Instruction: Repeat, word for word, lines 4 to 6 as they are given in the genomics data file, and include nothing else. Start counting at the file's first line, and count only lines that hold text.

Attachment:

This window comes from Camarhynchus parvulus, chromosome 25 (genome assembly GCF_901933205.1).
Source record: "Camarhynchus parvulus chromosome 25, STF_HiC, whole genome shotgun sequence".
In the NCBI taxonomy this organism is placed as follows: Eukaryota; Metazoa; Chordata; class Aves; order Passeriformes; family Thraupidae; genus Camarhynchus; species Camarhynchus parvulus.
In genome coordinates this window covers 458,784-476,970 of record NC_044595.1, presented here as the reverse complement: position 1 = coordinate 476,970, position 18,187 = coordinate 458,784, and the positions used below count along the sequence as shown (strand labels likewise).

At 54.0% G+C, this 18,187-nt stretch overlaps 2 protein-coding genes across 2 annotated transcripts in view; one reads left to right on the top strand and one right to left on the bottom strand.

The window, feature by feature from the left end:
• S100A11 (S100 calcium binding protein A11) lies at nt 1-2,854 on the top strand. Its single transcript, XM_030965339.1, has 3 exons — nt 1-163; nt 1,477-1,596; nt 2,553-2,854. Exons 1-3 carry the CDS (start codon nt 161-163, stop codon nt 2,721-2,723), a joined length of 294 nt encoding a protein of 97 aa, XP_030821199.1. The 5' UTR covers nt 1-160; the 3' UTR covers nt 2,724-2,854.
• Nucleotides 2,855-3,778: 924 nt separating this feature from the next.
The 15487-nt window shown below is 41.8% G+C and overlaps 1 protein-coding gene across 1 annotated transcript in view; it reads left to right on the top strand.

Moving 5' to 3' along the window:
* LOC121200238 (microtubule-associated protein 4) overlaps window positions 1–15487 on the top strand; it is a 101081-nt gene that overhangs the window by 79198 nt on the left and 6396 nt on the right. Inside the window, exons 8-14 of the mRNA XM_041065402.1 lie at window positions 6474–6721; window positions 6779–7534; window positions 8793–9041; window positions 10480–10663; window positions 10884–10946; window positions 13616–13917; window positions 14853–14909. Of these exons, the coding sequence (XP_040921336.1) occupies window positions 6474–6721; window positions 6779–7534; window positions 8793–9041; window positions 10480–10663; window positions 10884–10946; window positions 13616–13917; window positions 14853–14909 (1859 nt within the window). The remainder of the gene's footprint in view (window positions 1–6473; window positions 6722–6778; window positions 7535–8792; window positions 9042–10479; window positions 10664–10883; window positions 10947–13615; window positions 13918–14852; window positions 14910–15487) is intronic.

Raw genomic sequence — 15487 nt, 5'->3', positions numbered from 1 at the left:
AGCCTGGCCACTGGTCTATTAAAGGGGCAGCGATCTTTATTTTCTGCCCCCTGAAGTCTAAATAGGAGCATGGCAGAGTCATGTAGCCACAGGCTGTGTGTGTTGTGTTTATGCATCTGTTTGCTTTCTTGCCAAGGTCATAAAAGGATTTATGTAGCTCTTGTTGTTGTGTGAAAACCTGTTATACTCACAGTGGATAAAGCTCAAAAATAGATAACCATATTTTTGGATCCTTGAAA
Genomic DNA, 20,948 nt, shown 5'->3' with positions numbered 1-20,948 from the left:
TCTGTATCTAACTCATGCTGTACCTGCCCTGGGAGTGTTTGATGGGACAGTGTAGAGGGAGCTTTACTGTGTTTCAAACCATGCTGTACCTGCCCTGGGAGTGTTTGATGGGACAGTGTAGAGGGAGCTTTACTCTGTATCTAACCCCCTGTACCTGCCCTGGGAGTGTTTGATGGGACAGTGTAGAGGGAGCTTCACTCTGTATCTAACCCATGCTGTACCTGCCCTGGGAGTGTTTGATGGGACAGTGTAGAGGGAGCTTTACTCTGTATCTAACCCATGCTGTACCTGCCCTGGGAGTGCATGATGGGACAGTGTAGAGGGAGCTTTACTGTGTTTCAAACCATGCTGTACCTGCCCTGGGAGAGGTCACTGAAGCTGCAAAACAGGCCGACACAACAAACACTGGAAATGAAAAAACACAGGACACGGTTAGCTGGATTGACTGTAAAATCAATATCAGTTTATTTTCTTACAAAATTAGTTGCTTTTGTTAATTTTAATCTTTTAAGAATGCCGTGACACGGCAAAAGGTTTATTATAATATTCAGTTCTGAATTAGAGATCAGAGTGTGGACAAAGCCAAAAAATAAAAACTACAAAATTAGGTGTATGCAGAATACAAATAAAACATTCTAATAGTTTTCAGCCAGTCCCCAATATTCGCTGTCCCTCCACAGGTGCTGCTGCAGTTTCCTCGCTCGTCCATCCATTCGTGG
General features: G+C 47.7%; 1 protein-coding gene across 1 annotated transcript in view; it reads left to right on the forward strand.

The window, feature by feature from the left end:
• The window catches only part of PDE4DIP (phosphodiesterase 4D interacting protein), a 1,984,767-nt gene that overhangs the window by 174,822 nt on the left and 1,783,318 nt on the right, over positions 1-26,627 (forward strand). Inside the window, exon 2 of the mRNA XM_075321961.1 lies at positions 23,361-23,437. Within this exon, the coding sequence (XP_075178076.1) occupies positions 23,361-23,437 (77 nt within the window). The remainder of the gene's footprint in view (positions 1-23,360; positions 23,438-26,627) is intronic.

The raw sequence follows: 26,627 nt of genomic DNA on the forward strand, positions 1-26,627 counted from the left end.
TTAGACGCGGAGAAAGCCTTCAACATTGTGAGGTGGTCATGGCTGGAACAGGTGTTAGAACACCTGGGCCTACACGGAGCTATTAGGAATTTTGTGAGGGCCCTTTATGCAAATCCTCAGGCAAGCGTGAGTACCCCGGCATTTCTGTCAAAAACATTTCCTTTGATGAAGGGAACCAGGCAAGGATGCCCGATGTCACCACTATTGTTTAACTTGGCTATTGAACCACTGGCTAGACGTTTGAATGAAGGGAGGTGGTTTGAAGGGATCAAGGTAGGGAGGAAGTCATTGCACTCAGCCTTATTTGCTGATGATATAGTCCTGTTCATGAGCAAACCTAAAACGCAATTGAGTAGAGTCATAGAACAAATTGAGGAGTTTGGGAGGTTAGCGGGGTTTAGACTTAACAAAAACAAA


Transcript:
In genome coordinates this window covers 458,784-476,970 of record NC_044595.1, presented here as the reverse complement: position 1 = coordinate 476,970, position 18,187 = coordinate 458,784, and the positions used below count along the sequence as shown (strand labels likewise).

At 54.0% G+C, this 18,187-nt stretch overlaps 2 protein-coding genes across 2 annotated transcripts in view; one reads left to right on the top strand and one right to left on the bottom strand.

The window, feature by feature from the left end: